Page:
"Our association recently spent several thousand dollars replastering our pools and spas and replacing pool heaters because of improper maintenance. What can we do to avoid this expense in the future?"

Regular maintenance of pools/spas and pool equipment is essential to reduce the risk and likelihood of expensive problems.   Carefully select a professional pool service. Before hiring, ask the prospective pool service how many commercial pools the company maintains. Such pools require more care because of heavy use. Ask the length of service. Ask for commercial pool references, and call them. Ask if the pool service does its own equipment repair work or subcontracts the work out. If the work is subcontracted out, will pool service personnel be able to detect equipment problems.

Change pool water annually to cut costs. As pool water ages it accumulates solids, salts and other minerals which cannot be filtered out. Such impurities prevent chlorine from doing its work, thereby requiring excessive chlorine use. Changing the water of a normal size commercial pool of about 25,000 gallons costs about $50 and can save hundreds of dollars annually in wasted chemical costs.

Be pro-active - don’t rely on the health department or complaints from homeowners to detect pool problems. Ask the association manager to conduct regular monthly pool/spa inspections using the following checklist:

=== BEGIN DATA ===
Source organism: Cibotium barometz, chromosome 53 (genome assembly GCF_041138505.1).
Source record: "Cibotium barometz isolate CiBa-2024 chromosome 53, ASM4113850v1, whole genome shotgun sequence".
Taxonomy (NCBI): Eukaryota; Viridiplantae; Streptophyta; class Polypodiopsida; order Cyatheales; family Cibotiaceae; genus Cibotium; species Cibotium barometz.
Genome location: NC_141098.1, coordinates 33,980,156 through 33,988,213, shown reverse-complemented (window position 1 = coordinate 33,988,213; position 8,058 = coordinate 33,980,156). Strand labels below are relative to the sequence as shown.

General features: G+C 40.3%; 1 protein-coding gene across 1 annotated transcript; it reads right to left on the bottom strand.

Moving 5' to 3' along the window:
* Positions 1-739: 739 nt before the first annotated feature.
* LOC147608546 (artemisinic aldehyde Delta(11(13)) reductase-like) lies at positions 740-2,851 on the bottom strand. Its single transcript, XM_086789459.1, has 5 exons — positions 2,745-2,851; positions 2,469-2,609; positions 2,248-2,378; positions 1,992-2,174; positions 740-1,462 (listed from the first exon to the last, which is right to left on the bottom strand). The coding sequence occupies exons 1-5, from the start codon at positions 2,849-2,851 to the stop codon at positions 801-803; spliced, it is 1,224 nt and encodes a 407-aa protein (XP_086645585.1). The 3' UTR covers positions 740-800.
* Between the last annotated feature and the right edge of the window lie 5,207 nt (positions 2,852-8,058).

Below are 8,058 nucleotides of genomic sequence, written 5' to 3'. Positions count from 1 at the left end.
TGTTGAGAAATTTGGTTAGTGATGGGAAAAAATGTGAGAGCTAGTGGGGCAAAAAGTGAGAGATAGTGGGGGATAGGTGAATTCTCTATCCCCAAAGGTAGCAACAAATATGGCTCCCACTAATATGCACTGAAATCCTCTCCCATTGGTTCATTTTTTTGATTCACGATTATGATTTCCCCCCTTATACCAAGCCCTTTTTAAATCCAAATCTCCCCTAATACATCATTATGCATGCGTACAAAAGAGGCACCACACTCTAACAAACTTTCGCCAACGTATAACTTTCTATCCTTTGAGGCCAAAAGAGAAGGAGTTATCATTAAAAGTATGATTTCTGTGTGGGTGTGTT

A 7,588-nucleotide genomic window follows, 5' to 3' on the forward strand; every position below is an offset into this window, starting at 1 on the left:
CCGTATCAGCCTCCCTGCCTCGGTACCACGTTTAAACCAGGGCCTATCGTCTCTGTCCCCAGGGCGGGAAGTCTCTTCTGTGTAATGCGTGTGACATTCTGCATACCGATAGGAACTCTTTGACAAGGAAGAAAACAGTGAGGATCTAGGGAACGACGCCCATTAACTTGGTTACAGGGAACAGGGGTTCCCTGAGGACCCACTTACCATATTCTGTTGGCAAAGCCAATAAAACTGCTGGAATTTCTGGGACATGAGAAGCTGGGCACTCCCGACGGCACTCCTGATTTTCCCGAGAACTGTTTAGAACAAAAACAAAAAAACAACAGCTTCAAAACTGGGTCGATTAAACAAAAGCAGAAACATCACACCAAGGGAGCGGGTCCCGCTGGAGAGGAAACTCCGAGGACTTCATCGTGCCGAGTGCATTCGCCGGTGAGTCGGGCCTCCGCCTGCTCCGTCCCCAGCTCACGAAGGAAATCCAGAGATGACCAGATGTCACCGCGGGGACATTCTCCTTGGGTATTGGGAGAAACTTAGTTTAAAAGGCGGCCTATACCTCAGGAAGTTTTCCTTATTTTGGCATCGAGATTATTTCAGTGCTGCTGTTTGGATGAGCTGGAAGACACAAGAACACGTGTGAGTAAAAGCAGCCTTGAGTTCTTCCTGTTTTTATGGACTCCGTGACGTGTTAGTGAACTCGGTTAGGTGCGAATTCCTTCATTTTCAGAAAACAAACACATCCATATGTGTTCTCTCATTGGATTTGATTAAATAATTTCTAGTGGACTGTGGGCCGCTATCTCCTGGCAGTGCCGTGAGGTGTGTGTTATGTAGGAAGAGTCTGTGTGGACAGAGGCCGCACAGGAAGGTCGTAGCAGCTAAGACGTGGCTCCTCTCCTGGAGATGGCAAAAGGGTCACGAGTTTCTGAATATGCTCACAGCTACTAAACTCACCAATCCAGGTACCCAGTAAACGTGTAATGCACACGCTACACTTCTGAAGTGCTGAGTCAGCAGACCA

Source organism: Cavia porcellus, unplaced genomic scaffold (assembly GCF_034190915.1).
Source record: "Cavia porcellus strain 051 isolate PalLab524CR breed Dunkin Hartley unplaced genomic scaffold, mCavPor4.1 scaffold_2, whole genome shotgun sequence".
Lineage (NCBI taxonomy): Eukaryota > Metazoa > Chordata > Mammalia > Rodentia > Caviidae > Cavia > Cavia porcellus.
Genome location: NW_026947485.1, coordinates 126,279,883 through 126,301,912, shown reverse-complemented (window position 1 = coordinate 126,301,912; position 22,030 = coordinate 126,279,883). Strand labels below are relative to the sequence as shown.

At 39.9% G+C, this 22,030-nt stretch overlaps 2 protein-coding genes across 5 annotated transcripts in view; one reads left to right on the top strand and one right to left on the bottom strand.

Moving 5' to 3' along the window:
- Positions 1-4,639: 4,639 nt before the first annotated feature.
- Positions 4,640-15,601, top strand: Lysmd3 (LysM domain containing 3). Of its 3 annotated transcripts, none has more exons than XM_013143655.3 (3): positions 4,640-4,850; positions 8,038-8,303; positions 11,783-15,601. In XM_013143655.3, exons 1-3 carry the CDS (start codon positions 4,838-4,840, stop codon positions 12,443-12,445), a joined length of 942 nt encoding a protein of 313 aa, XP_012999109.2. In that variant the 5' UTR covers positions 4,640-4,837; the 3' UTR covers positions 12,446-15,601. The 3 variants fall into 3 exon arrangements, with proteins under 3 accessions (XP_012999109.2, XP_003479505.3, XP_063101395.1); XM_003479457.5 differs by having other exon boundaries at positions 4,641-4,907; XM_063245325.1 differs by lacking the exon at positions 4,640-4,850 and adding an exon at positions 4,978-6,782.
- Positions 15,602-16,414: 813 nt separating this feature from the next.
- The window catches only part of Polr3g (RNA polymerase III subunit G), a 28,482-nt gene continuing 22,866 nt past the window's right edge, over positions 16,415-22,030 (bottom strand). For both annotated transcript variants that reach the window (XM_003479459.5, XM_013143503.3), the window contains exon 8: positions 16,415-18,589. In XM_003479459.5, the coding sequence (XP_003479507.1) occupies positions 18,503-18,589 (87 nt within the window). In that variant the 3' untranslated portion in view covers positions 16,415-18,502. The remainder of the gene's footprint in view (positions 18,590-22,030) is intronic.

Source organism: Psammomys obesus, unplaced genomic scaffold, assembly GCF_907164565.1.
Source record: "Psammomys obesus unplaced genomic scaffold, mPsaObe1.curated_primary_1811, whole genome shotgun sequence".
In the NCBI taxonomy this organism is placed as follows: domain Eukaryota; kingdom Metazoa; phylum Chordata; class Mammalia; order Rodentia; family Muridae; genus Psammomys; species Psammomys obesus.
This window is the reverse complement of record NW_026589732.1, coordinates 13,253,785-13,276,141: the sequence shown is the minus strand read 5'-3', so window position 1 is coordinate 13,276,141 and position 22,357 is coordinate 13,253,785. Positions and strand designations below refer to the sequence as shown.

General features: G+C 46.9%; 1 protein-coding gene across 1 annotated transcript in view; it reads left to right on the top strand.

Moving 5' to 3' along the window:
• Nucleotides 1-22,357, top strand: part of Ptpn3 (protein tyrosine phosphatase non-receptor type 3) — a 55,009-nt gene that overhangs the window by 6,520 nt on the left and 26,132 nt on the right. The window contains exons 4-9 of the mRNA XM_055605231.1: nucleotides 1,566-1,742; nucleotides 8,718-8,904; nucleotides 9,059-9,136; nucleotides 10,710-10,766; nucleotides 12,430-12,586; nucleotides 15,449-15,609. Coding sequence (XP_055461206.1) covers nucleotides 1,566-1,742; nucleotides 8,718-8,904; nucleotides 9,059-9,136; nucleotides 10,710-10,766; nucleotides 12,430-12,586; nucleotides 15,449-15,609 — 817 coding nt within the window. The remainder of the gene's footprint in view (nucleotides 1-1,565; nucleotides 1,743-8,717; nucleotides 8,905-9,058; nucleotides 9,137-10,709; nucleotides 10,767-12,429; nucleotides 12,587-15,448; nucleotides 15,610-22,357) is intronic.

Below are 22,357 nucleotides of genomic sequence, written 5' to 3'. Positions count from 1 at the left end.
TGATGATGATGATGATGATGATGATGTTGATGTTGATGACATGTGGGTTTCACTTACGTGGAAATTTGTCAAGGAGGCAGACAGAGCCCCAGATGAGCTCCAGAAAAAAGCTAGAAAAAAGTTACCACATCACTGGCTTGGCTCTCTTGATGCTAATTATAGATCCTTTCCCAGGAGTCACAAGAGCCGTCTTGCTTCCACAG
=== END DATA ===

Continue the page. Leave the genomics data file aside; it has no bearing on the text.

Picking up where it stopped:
1. Note the general cleanliness of the pool equipment room. It should be free of trash, old parts, excessive mineral deposits and stored chemicals (chemicals should be stored elsewhere), with floor swept.

2. Report excessive or squealing noise coming from pool pumps to the pool service.

3. Water present on the equipment room floor could indicate a leak requiring repair.

4. The Health Department form in the pool equipment room should be duly filled out.

5. Be certain time clocks are properly set. Equipment running times should be agreed upon by the association manager and the pool service.

6. Pool equipment room doors and locks should be secured.

7. Pool should be crystal clear in appearance with water at the proper level (about ½ the way up on the depth marker tile).

8. Pool tile should be clean. Dirty tile may be a symptom of improper maintenance.

9. Test the water with an inexpensive “chemical test strip” kit obtained from a home supply store using color coded strips in a plastic bottle to test the water’s chemical balance. A chemical imbalance can cause expensive problems over time. Log the result of each such test to provide a good record for future reference, and inform the pool service of any problems detected.

10. Plaster should be crystal white and free of debris.

11. Pool gates and locks should close but not slam.

Following these guidelines will prevent most problems and ensure that the pools service
is doing its job.